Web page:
March 16, 2017 Comments Off on Fifth Station: Simon of Cyrene Helps Jesus Carry the Cross
“If any want to become my followers, let them deny themselves and take up their cross and follow me. For those who want to save their life will lose it, and those who lose their life for my sake will find it.” These famous words from Matthew 16:24-25 have become a kind of summary in the gospel. Jesus utters them in the gospel of John to a wide audience of followers, before the reality of Jesus’ own crucifixion has become clear to them.
It seems natural to think of this verse in connection to the fifth station of the cross: Simon of Cyrene helps Jesus carry the cross. Yet there a few important differences. First, this is not a matter of everyone taking up the cross; the burden in this scene is Simon’s to carry alone. Second, Simon is not carrying his own cross. He is carrying the cross of Jesus, which begs the question of whether Simon agreed to do this in the first place. Was this an act of charity? Of compulsion? The narratives in the synoptic gospels don’t give us these specifics.
There is a huge difference between taking up your own cross and taking on the cross of another. This is a central concern in the work of womanist theologian Delores Williams. In her book Sisters in the Wilderness, Williams highlights the dangerous implications embedded in our beliefs about the crucifixion of Jesus. If Jesus’ salvation operates through his suffering on the cross, what does that say about suffering? Do we run the risk of glorifying suffering when we celebrate the death of Jesus? And most importantly, what does this mean when certain people are made to bear sufferings in society more than others? For Williams, the weight of this burden falls most heavily on women of color, the perpetual surrogate mothers of American history.
Lent is a time when many Christians respond to Jesus’ exhortation to “take up your cross and follow me” with embodied action—giving up a beloved food, or taking on a practice that may seem initially like a burden. As we take on these extra burdens, I hope that we will remember those people who are carrying a heavy load this season, and not by choice. I hope we will remember the mother who stays late at work to pay for her apartment in a neighborhood where rents are steadily rising. I hope we will remember the refugees who have “given up” their homes because of the threat of violence.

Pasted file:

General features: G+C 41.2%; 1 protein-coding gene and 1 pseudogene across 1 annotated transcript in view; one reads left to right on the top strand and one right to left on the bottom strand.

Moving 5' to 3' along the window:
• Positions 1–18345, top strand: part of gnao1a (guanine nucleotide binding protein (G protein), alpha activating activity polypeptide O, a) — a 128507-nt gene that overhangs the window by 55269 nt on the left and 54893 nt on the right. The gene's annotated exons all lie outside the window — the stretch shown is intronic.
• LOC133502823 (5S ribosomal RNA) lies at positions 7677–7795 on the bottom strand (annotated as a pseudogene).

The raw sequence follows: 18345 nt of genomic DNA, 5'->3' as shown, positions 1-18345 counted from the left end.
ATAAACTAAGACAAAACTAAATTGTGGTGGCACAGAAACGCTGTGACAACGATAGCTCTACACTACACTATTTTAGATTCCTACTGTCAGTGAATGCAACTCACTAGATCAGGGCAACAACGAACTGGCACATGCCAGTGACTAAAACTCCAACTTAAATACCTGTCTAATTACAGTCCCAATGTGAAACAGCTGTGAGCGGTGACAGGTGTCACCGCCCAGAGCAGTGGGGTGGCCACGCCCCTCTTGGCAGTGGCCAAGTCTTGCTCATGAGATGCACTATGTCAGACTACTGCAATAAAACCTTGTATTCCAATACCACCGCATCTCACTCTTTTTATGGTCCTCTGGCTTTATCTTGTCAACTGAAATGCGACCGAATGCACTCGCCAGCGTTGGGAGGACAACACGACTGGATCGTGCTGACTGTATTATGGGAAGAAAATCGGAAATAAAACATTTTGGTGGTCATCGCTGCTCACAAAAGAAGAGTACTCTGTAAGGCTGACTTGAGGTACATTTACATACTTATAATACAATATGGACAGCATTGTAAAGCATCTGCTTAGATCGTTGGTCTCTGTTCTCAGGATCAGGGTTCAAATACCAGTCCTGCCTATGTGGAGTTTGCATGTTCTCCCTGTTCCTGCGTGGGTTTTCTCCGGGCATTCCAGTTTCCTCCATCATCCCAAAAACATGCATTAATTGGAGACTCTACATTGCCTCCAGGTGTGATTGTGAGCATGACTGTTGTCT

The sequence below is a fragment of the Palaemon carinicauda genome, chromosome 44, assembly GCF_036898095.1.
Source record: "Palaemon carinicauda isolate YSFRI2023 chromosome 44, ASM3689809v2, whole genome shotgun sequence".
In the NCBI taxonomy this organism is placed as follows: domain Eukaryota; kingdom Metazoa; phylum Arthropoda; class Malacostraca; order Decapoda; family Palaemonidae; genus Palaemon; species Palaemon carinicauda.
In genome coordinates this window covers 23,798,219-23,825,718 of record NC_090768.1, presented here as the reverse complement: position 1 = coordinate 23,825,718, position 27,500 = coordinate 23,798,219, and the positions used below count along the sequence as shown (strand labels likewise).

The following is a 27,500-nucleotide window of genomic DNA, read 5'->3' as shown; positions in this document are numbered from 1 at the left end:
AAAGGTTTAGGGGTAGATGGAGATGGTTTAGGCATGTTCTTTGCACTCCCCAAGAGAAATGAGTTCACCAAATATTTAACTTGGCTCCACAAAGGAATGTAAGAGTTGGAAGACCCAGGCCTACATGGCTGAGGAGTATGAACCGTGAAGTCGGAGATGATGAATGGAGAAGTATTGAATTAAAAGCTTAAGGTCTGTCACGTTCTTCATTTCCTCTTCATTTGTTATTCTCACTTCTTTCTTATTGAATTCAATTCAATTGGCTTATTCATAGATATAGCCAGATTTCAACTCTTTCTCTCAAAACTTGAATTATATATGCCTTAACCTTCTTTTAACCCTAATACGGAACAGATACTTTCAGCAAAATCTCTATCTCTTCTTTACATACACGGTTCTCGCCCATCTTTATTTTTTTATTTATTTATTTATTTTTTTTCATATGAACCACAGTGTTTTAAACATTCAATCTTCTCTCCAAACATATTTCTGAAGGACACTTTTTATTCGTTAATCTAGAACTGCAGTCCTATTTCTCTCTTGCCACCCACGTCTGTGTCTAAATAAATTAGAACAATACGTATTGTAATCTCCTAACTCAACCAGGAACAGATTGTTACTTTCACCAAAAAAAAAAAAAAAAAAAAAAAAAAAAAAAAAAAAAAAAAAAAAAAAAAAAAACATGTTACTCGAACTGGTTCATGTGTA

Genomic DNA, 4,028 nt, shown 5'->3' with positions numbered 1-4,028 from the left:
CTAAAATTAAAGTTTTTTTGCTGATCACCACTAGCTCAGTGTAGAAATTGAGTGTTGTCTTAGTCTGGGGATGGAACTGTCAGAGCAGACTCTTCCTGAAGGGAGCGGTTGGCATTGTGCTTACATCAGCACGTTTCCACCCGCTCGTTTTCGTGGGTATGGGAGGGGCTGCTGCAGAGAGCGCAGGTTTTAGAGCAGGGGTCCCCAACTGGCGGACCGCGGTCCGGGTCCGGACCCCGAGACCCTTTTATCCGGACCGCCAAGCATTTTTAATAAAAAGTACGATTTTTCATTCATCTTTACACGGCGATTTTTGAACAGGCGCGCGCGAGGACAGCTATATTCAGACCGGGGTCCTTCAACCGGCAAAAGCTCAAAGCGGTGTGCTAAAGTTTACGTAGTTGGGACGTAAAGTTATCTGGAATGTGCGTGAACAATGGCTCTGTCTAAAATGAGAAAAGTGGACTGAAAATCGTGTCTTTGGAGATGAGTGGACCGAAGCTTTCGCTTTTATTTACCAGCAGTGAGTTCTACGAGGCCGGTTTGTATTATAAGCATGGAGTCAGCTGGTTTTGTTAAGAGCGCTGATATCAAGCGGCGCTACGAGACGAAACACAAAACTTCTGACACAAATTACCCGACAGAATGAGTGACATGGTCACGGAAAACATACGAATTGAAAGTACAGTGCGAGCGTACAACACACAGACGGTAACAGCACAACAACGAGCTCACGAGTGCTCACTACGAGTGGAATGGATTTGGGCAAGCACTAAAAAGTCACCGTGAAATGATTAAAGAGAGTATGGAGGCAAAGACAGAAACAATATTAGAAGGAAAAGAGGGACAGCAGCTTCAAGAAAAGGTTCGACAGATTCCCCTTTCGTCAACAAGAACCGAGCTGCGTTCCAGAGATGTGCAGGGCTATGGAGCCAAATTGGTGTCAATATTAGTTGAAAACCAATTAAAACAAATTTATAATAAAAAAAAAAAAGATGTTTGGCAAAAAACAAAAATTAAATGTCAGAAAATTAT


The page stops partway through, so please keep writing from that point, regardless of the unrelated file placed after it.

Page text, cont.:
For Delores Williams, the most important thing about Jesus’ life was not his death and suffering—it was his life. The same thing ought to be true for all of us as we take up our crosses during this season of Lent. Too often we fixate on stage of losing our lives and forget that the purpose of the cross is to find life. May we look for life this season, not only for ourselves but also for everyone who is carrying a heavy burden.
– Heidi Thorsen Oxford
March 5, 2015 Comments Off on The Third Station: The Cross is Laid on Simon of Cyrene
And they compelled a passerby, Simon of Cyrene, who was coming in from the country, the father of Alexander and Rufus, to carry his cross. (Mark 15:21)
It is no secret that Mark is my favorite of the Gospels. Short, pragmatic, and dramatic, it gets right to the point. Mark is honest and raw. Personally, I love a Gospel that end with the witnesses to the resurrection being terrified and telling no one. There is something so human and so in need of God about this telling of the life of Christ. His depiction of Simon of Cyrene is no exception. There is exactly one sentence.
From the text, we glean that Simon of Cyrene was not a loyal follower. He is not depicted as a worshipper of Christ. He appears to just be the victim of fate. Not much more than a random guy traveling in from another country, Simon was pressganged by the Roman soldiers into the humiliating act of caring a cross for a criminal.
Let’s stop for a moment to imagine what Simon might have felt. No doubt he was surprised in being singled out by the soldiers. You can almost hear his laments of “why me?” Likewise, I am sure he was not too happy to be linked by fate and the cross to this Jesus fellow; a criminal condemned both by Roman and Jewish authorities. He was no doubt embarrassed to be publically humiliated like this. He was at the very least irked to be held up and delayed.
Yet this little snippet is all we hear about Simon. We are left with more questions that answers. Was Simon changed by his encounter with Christ? Did he know who Christ really was? Did he stay for the grisly execution or did he get off that hill as soon as possible? Did he go on to other countries and other business or did he stick around Jerusalem for that eventful Sunday morning? We will never know.
And what about the sons of Simon, Alexander and Rufus? Why does Mark include them in this text when so many others are not named? Were they present? Or maybe they became followers and leaders in the early church? Again, we may never know.
This story is not tidy or happy. It does however present a realistic depiction of suffering. Simon’s experience mirrors many of our own experiences. How do we handle the unexpected pain and suffering that comes to us in life? How do we carry our own cross and help with the crosses of other people when to do so if difficult and confusing. I don’t have reason to believe that Simon was proud of this moment or that it was a time of particular importance or spiritual clarity. I think it was exhausting humiliation. However, that exhausting humiliation played an important role not just in death but also in resurrection.
-The Rev. Emily Phillips Lloyd